April 2013 has turned into a “second March”, with wet weather and cool temperatures persisting into the last week of the month, and corn planting progress stuck at 1 percent, with little chance of much additional progress before the calendar turns to May. Nationally, only 4 percent of the corn crop was planted by April 21, and none of the Corn Belt states had more than 1 percent planted. The corn that has been planted is struggling mightily to survive the soil conditions and to emerge.
If we are lucky enough to “skip” another month and have May look more like a typical June, it’s not too late to get the planting and crop back on track. So while yield potential will start to drop as we get farther into May with planting, chances of a good corn crop remain high, as long as weather permits planting soon, and then returns to a more normal pattern of rainfall without summer drought periods like we’ve had the past three years in parts of Illinois.
Most of our planting date studies show that yield loss accelerates as planting is delayed in May, and getting corn planted by the end of April is a recognized goal in Illinois. The reality is, though, that on average, we have only managed to get a little more than 40 percent of our corn planted by this target date (Figure 1), and it’s nearly the end of May before we get to 90 percent planted. We have several times in recent years planted more than 50 percent of the corn crop in a 10-day period, and have the capacity to plant much faster than that if all fields were ready at once. This means that weather and soil conditions are the barriers to planting early.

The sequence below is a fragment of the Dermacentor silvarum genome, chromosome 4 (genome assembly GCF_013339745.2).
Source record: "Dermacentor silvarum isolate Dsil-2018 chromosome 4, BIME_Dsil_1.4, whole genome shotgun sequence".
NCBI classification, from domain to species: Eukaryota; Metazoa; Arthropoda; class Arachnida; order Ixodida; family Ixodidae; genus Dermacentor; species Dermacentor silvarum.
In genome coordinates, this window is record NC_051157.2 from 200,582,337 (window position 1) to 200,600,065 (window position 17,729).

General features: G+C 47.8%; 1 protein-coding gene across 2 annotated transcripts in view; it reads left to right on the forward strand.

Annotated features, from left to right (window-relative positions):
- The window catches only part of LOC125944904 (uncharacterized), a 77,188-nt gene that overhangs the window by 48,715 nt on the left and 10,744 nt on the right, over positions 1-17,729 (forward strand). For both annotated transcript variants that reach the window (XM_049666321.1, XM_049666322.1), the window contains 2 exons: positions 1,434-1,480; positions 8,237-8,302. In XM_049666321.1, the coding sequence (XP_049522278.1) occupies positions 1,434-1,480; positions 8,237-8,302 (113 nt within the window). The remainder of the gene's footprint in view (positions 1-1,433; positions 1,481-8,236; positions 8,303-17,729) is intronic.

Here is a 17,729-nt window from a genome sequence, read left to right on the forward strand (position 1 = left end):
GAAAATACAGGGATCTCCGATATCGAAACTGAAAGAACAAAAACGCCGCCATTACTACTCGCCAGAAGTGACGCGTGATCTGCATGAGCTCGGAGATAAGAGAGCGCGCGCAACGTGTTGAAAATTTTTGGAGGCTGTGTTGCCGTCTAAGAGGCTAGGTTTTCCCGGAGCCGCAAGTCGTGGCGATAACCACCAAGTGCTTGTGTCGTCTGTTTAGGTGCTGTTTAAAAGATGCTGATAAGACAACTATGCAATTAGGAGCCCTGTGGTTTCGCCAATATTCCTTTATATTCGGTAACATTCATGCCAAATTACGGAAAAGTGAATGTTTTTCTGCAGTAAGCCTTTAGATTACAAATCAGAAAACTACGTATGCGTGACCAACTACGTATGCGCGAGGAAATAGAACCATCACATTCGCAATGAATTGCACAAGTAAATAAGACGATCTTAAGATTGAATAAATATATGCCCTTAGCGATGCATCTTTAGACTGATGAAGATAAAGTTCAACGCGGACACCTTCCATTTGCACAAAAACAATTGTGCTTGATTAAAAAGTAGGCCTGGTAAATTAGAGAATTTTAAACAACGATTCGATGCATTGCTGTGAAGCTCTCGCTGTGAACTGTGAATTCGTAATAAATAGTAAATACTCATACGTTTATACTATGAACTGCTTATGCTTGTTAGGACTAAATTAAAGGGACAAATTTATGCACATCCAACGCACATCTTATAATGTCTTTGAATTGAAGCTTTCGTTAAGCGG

Despite our anxiousness to finish planting by the end of April, Illinois data over the past 20 years do not show that early planting alone boosts yields. In fact, there is no correlation between time to 50% planted and yield, as measured by departure from trendline yield (Figure 2). It’s clear that the early planting and drought-damaged yields of 2012 helped wreck this correlation, but even if we eliminate 2012, percent planted by April 30 still explains only about 5 percent of the yield departure from trend.
Does this mean that getting the crop planted early is not important as a management goal? Certainly not: planting before the end of April generally means that we’ve removed late planting – and the shortened season and greater chance of stress that follow late planting – as a potential barrier to high yields, thus maximizing yield potential. At the same time, we need to recognize that it’s not “game over” if we are forced by weather and soil conditions to plant into May, even past mid-May.
The fact that early planting does not necessarily lead to high yields does tell us that what happens after planting and through the rest of the season is more important than when we get the crop planted. This in turn reminds us that it’s important not to do anything that might compromise the plant’s ability to take advantage of conditions later in the season that will determine actual yield. That certainly includes taking care not to plant into wet, compacted soils in our rush to plant early.